def recommend_stats(target_book_title): # Get recommended books rec_df = tags_recommendations(target_book_title) # Get tags of the target book rec_book_tags = books_with_tags[books_with_tags['title'] == target_book_title]['tag_name'].to_list() # Create dictionary of tag lists by book title book_tag_dict = {} for title in rec_df['title'].tolist(): book_tag_dict[title] = books_with_tags[books_with_tags['title'] == title]['tag_name'].to_list() # Create dictionary of tag statistics by book title tags_stats = {} for book, tags in book_tag_dict.items(): tags_stats[book] = {} tags_stats[book]['total_tags'] = len(tags) same_tags = set(rec_book_tags).intersection(set(tags)) # Get tags in recommended book that are also in target book tags_stats[book]['%_common_tags'] = (len(same_tags) / len(tags)) * 100 # Convert dictionary to dataframe tags_stats_df = pd.DataFrame.from_dict(tags_stats, orient='index').reset_index().rename(columns={'index': 'title'}) # Merge tag statistics dataframe to recommended books dataframe all_stats_df = pd.merge(rec_df, tags_stats_df, on='title') return all_stats_df

Now we input Lord of the Rings into the recommendation engine and see the results.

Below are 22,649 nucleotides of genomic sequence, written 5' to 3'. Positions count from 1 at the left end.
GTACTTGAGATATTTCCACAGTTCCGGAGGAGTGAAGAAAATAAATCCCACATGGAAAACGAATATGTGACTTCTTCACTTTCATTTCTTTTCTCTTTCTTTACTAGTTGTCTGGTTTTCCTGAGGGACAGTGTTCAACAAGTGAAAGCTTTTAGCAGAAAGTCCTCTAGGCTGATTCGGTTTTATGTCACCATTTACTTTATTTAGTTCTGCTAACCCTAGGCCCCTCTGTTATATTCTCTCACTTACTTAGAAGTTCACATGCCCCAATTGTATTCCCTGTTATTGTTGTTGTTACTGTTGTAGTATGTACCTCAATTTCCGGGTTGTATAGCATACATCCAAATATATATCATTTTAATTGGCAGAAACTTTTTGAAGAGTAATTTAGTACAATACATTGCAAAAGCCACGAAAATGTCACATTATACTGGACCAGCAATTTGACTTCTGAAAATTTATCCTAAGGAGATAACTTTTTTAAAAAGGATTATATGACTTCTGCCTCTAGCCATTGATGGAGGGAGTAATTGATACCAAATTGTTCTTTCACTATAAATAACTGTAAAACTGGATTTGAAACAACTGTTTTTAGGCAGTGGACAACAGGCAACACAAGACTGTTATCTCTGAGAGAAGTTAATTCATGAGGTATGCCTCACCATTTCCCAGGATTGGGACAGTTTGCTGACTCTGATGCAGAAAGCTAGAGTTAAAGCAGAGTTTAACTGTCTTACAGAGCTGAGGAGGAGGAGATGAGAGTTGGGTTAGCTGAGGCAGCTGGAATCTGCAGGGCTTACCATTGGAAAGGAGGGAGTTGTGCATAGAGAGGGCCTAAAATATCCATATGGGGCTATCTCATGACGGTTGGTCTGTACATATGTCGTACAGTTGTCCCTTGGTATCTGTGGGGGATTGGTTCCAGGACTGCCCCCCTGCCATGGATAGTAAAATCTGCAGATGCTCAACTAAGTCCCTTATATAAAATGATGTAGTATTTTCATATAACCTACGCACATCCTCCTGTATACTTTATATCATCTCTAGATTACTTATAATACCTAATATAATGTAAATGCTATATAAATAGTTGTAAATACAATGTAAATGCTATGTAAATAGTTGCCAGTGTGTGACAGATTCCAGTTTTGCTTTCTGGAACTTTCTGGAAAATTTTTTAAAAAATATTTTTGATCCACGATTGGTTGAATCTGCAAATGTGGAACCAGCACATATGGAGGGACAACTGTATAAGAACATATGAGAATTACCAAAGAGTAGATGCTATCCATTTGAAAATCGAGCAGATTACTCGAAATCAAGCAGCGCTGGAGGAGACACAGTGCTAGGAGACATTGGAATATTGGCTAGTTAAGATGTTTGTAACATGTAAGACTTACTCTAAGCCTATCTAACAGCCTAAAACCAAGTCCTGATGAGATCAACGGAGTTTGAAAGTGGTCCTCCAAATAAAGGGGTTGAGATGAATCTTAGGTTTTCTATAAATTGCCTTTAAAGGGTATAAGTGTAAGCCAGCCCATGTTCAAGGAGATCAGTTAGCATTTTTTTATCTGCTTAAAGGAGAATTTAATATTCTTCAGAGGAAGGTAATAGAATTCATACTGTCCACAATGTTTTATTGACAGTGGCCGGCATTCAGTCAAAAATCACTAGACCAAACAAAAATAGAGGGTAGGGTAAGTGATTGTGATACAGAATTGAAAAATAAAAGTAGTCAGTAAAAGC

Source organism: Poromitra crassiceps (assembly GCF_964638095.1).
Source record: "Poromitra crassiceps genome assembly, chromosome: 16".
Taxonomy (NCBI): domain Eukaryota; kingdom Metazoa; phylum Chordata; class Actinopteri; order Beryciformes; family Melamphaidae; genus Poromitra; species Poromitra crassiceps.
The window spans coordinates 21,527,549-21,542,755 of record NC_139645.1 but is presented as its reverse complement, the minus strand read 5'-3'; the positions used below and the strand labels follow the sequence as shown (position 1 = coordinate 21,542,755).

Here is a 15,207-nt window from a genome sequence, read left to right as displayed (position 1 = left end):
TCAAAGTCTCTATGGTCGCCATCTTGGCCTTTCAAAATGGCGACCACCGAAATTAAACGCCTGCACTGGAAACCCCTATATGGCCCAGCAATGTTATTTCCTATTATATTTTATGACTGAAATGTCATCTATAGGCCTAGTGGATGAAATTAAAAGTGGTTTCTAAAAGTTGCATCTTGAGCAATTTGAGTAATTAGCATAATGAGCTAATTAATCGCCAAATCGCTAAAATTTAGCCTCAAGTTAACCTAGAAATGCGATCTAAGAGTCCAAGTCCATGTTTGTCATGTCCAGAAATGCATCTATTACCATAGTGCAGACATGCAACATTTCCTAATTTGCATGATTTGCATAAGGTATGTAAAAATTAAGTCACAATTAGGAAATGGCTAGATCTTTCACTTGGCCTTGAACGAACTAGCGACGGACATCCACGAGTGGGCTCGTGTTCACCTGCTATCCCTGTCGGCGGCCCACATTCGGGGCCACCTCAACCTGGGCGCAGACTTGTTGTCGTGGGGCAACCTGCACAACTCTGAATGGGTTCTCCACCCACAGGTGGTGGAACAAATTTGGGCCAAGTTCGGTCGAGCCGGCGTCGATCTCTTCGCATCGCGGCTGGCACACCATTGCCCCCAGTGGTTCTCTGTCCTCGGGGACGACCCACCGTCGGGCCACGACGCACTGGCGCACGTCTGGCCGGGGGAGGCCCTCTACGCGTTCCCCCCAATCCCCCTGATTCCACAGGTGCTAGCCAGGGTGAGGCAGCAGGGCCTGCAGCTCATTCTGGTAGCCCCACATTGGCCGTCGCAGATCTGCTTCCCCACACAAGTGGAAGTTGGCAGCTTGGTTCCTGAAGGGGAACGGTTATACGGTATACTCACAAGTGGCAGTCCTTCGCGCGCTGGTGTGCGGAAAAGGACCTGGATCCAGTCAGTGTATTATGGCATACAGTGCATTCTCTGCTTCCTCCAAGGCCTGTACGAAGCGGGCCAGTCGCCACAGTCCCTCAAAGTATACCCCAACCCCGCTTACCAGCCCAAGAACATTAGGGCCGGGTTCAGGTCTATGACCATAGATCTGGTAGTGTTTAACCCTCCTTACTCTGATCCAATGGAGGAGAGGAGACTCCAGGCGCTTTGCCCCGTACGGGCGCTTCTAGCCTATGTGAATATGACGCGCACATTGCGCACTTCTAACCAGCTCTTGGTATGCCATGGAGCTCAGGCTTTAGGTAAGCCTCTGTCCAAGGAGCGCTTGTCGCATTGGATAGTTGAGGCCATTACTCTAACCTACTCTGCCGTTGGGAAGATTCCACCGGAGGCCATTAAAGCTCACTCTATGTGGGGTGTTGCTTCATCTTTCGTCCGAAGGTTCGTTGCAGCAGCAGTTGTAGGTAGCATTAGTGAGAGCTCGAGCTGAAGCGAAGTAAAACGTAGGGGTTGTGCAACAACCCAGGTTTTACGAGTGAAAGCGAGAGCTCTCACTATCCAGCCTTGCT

# Find book recommendations
lor_recs = recommend_stats('The Fellowship of the Ring (The Lord of the Rings, #1)')
lor_recs
Top 10 recommended books based on book tag similarity score

We get a list of the top 10 most similar books to Lord of the Rings based on book tags. The recommendations look nearly identical to Amazon’s website:

Amazon.com as of August 2020

Success! Producing a similarity recommendation was part one. Part two is producing diversity.

5. Build diversity recommendation engine proof of concept

This next part is where evolution happens. The diversity recommendation algorithm does not currently exist (publicly) so there will be some art to this science. In lieu of spending months in the research and mathematics lab, how can we build a proof of concept that can either validate or invalidate the feasibility of producing a diversity recommendation? Let’s explore the data.

Since we are reverse engineering through the Elon Musk customer lens and wanting the recommender to output Zero to One, let’s find where this book is positioned in relation to Lord of the Rings.

# Find Zero to One book
lor_recs[lor_recs.title == 'Zero to One: Notes on Startups, or How to Build the Future']

In relation to Lord of the Rings, Zero to One is rank 8,592 out of 10,000 books based on similarities. Pretty low. According to the algorithm, these two books are on opposite ends of the spectrum and not similar at all. This book is statistically in the lowest quartile which means neither you nor Elon would be recommended this diversity of thought.

# Calculate statistical data
lor_recs.describe()

Using a boxplot, we can better visualize this positioning:

# Boxplot of similarity score
import matplotlib.pyplot as plt
lor_recs.boxplot(column=['similarity'])
plt.show() # Boxplot of percentage of common tags
lor_recs.boxplot(column=['%_common_tags'])
plt.show()
Positioning based on cosine similarity and common book tags compared to all 10,000 books

Based on your own knowledge, would you say these two books are so extremely different?